Workplace Subjective Alienation and Individuals’ well-being


  • Karam Adibifar Metropolitan State University of Denver
  • Melissa Monson MSU Denver



There are many sociological studies that have consistently demonstrated the importance of workplace alienation and its association with human health. However, nearly all research has focused on the objective dimension of alienation, overlooking the significance and in-depth understanding of subjective or covert forms of alienation. The purpose of this study is to explore the role and impact of subjective alienation on the mental and physical well-being of individuals, utilizing secondary analysis of data. The spillover effect of this type of alienation in relation to workplace behavior can significantly impact many aspects of people’s lives. Generally, alienation is the feeling of being disconnected and often occurs in the presence of, or presumed differentiation in social status. It lies in discrepancy and contradiction between subjective emotion and objective sensation; it is an inauthentic human relationship. This study finds that as a subtle form of bullying, covert alienation can produce significant levels of stress, which has countless consequences including emotional, financial, and physical problems. The findings also suggest that a lack of support in helping an alienated individual results in further alienation, leading to deviant behavior. Overall, this study may be helpful to organizations in recognizing maladaptive behaviors that might cause workplace alienation. Moreover, this study can be additional avenue to literature reviews, specifically in the area of subjective alienation.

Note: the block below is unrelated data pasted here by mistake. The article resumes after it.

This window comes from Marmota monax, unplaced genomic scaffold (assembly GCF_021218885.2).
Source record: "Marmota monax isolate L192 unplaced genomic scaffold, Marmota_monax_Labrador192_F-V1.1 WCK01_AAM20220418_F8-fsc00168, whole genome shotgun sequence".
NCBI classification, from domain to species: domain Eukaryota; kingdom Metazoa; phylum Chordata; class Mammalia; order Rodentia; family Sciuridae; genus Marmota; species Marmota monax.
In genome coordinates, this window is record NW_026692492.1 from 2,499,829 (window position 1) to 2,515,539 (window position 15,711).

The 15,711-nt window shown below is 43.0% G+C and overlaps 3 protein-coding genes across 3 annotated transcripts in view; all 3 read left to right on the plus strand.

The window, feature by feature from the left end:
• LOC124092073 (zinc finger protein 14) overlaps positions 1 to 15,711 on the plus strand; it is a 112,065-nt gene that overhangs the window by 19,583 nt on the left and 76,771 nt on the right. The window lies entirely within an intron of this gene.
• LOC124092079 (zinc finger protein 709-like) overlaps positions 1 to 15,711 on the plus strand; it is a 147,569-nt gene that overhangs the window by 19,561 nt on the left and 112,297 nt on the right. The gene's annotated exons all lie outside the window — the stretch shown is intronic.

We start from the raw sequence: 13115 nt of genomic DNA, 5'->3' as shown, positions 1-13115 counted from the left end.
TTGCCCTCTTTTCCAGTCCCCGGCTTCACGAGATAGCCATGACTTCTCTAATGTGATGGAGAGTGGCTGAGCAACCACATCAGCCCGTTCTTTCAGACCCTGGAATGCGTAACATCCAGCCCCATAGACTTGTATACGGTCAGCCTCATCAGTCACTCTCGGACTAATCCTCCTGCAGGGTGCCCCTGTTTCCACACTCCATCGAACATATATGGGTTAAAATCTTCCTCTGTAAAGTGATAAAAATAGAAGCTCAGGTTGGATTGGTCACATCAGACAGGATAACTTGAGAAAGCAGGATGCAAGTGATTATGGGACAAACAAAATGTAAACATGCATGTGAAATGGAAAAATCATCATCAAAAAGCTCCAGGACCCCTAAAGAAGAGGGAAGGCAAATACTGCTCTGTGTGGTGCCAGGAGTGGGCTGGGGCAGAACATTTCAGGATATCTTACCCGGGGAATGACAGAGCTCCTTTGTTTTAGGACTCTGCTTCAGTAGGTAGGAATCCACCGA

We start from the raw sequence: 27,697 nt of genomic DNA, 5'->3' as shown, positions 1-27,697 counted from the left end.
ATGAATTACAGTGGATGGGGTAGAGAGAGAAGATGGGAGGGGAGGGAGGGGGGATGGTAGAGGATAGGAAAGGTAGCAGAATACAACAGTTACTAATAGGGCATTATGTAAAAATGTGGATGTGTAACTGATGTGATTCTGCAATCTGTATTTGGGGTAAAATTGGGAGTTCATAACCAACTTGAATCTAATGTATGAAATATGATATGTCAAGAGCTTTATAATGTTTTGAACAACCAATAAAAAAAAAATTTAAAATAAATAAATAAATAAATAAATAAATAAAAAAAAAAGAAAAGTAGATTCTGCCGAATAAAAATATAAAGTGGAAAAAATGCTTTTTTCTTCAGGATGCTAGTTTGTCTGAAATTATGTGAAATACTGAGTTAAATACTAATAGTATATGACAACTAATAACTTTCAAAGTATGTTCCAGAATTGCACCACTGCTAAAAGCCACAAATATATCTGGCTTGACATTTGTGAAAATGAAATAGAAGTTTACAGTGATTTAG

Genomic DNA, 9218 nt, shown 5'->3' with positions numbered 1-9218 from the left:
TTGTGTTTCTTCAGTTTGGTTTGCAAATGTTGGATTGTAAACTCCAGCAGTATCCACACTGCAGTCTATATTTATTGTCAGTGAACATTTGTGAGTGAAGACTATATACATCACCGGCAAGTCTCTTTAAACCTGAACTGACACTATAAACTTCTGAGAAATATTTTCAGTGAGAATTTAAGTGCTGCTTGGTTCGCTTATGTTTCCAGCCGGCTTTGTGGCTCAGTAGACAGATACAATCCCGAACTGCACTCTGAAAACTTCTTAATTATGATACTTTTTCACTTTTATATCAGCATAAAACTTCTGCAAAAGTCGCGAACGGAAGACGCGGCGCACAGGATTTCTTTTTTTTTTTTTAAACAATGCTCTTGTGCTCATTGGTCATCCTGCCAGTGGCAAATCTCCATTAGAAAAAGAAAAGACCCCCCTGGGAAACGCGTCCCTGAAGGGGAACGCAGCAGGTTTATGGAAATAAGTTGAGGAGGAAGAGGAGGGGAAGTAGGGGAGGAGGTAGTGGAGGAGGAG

Author Biographies

Karam Adibifar, Metropolitan State University of Denver

Karam Adibifar is an assistant professor of Sociology at Metropolitan State University of Denver in Colorado. Karam is a member of the Mid-South Sociological Association and Pacific Sociological Association. His areas of research interest include the sociology of health, family studies, and technology as in relation to alienation.    

Melissa Monson, MSU Denver

Melissa Monson is an associate professor of sociology at Metropolitan State University of Denver.  She has been a fulltime faculty at Metropolitan states since 2005. Her research interests are media, video games and gender issues.


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How to Cite

Adibifar, K., & Monson, M. (2020). Workplace Subjective Alienation and Individuals’ well-being. Journal of Economic Development, Environment and People, 9(3), 22–37.